Hawaii Worker Who Sent Missile Alert: 'I Was 100 Percent Sure' It Was Real

"I feel badly for what's happened," he tells NBC.

The emergency management worker in Hawaii responsible for sending out a mistaken alert last month warning of an incoming missile said Friday that he was convinced the threat was real and was “100 percent sure” at the time that he was doing the right thing.

“I heard, ‘This is not a drill.’ ... I’m really not to blame in this. It was a system failure. I did what I was trained to do,” the man told NBC News in his first media interview.

He agreed to talk about the incident on the condition that his identity not be revealed because of death threats he has received. His face was in darkness as he spoke. He was fired from his job at the Hawaii Emergency Management Agency last month.

The Jan. 13 alert, sent out on cellphones to over 1 million people, caused panic among residents, whose fears were heightened by recent threats of a nuclear attack on the U.S. by North Korea. 

A second alert notifying residents that the warning had been sent in error wasn’t transmitted for 38 minutes.

“It was incredibly difficult for me, very emotional,” the man told NBC. He said when he realized he had made a mistake he “just wanted to crawl under a rock.”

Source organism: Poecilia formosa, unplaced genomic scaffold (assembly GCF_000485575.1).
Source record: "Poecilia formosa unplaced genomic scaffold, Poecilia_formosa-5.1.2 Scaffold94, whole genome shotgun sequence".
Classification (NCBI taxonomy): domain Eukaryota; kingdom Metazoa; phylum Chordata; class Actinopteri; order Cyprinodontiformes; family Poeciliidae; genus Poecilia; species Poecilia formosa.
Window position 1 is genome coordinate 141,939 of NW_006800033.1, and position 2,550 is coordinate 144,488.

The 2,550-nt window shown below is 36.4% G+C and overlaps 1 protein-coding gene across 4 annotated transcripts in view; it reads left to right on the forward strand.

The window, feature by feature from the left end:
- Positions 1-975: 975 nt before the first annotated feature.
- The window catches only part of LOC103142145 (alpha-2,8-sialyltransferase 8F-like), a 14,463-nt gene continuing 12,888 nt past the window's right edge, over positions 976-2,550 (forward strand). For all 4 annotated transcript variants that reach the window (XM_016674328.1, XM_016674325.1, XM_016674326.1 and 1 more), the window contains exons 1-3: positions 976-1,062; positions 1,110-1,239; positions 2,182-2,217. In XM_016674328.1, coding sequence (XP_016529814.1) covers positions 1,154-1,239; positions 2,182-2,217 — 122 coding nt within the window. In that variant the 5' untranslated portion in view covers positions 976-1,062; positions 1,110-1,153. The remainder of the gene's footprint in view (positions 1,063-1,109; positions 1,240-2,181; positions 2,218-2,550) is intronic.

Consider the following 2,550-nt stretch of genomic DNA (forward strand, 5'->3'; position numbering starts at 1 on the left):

He added: “I feel very badly for what’s happened — the panic, the stress people felt, all the hurt and pain. I feel that myself ... . It’s been very difficult.”

He believes “we weren’t prepared to send out missile notifications. I think the military should do that,” he added.

The former employee was a “source of concern ... for over 10 years,” according to a report last month by Brig. Gen. Bruce Oliveira of the Hawaii National Guard, who conducted an internal investigation for the emergency agency. The worker had a “history of confusing drill and real-world events,” including a drill for a fire and a tsunami warning, Oliveira said at a news conference earlier this week, NBC reported.

A recorded missile drill played for workers began and ended with the phrase “exercise, exercise, exercise,” according to a federal probe, though the worker said he didn’t hear those words. The practice warning, however, also included the words “this is not a drill,” investigators found. Other workers understood that the drill was just an exercise, according to investigators.

The fired worker refused to cooperate with federal or local investigations, the Federal Communications Commission and a state emergency official said late last month.

A preliminary report from the FCC found that the drill was “run without sufficient supervision” and that “there were no procedures in place to prevent a single person from mistakenly sending a missile alert” from the state.